You can’t help but find good stories at the Flag Football European Championship games.
Many countries, accents and languages make for a delicious salad of humanity. Mostly good attitudes and brother- and sisterhood abound. People are on their best behavior, because you know their coaches have reminded them that they are ambassadors for their countries.
Besides that, sports — like music — has the capacity to allow people to rise above politics for the good of the greater project. Throughout the day, we witnessed many examples of behavior that made us proud, of the Israelis, and also of the players and coaches and referees representing Austria, Czech Republic, Denmark, France, Great Britain, Finland, Italy, Russia, Spain, Sweden, and Switzerland.
This year, for the first time ever, the Flag Football European Championship is being held in Jerusalem, 29 August through 1 September. Seeing the joy on the face of our friend Steve Leibowitz, the President of American Football in Israel (AFI), was worth ten times the price of admission (which, incidentally, is free). “In 2014 we were given the opportunity to host the IFAF’s World Championship. The Gaza War came, with hundreds of rockets falling on Israel. The tournament was moved to Italy just a month before it would [have taken] place in Jerusalem…”
Five long years later, the games are being held in the state-of-the-art Kraft Family Sports Campus, built by Robert Kraft, owner of the New England Patriots, the primary sponsor of American football in Israel.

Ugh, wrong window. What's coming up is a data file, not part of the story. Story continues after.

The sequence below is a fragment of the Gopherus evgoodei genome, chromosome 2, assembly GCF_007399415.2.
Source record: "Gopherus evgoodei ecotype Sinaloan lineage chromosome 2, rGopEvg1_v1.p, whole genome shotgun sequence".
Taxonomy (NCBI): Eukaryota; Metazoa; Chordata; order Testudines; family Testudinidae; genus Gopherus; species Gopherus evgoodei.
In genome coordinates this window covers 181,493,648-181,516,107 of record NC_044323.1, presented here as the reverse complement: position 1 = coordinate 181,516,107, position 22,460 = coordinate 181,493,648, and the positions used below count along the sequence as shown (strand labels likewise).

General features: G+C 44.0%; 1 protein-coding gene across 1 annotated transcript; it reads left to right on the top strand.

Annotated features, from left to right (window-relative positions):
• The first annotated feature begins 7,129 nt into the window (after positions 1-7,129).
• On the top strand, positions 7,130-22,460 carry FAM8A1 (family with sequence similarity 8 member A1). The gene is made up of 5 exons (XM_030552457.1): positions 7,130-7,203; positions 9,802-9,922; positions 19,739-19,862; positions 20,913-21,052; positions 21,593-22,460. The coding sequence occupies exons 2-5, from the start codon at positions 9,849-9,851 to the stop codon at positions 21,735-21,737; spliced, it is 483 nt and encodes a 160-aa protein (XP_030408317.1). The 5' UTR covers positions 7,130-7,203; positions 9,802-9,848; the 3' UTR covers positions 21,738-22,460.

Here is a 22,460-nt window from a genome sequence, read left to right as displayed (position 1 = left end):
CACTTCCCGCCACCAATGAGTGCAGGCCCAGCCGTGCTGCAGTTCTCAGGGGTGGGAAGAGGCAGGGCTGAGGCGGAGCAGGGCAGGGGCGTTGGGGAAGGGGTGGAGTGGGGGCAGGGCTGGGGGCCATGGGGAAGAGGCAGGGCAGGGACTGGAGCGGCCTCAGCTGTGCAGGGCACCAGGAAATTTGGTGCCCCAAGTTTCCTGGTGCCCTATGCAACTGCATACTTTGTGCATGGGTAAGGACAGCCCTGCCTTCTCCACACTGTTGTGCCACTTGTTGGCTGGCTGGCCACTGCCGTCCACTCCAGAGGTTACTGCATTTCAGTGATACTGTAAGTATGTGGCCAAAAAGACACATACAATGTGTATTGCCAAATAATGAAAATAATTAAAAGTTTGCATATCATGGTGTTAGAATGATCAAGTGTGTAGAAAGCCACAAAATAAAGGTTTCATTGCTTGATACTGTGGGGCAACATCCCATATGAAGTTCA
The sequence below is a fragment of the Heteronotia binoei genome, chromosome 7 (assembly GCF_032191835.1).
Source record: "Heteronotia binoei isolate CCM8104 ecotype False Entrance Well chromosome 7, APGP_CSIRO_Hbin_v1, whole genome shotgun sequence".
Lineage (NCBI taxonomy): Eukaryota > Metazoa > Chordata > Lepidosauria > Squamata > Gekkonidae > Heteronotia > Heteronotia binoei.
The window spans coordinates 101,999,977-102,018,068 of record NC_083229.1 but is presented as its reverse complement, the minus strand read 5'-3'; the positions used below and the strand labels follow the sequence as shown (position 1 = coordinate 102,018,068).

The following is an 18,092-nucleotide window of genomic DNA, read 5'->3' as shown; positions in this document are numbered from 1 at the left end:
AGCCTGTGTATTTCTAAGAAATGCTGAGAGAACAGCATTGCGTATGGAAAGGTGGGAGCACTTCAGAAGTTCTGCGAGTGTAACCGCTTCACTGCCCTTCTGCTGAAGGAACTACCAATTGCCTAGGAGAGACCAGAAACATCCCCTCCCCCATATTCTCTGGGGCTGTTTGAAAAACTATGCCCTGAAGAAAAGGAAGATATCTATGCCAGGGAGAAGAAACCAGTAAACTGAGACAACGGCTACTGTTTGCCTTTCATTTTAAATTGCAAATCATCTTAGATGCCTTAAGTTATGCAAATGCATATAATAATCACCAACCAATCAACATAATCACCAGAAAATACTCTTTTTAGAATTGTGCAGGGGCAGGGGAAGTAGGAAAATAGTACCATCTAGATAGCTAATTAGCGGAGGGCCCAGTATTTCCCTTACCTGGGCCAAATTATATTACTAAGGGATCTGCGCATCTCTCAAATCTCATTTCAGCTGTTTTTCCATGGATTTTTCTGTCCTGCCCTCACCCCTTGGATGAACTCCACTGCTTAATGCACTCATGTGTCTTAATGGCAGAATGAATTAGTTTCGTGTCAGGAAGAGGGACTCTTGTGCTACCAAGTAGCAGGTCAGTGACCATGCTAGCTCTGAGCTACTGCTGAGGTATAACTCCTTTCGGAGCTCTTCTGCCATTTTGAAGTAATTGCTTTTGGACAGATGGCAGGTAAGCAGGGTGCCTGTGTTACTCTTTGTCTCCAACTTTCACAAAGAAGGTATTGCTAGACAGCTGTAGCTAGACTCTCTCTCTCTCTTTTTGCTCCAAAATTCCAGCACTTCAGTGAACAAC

One of the Israeli women’s team’s players, quarterback Emma Rubin, shared the most precious story of the championship — and it had nothing to do with football.
Emma lost her cousin Olivia about three years ago. Olivia was a teacher in New York, and a volunteer ambulance driver. The family, lead by Olivia’s husband, raised donations to dedicate a MADA ambulance in Olivia’s memory.
Many times when they visited Israel, the Rubin family would hope to see Olivia’s ambulance, without success. When Emma and her parents arrived at the stadium for the first day of the event, they saw an ambulance in the distance. They understood that the ambulance was here, engine running, to allow MADA volunteers to rescue any players or fans in distress through the course of the games.
“Wouldn’t it be great if this was Olivia’s ambulance?” Emma’s mother asked. As they drew closer, they saw that the ambulance — out of around a thousand ambulances in Israel dedicated by loving families, countries and organizations — was indeed Olivia’s ambulance.
“It feels like Olivia is with us in spirit, as if she is watching over Emma and her teammates.”
There will be other wonderful stories. But my favorite story of the championship thus far is an example of hashgacha pratit. Some people prefer the term “coincidence.” But I love the idea that maybe God took the time to put His hand in and touch the lives of a family, and by extension, all of us.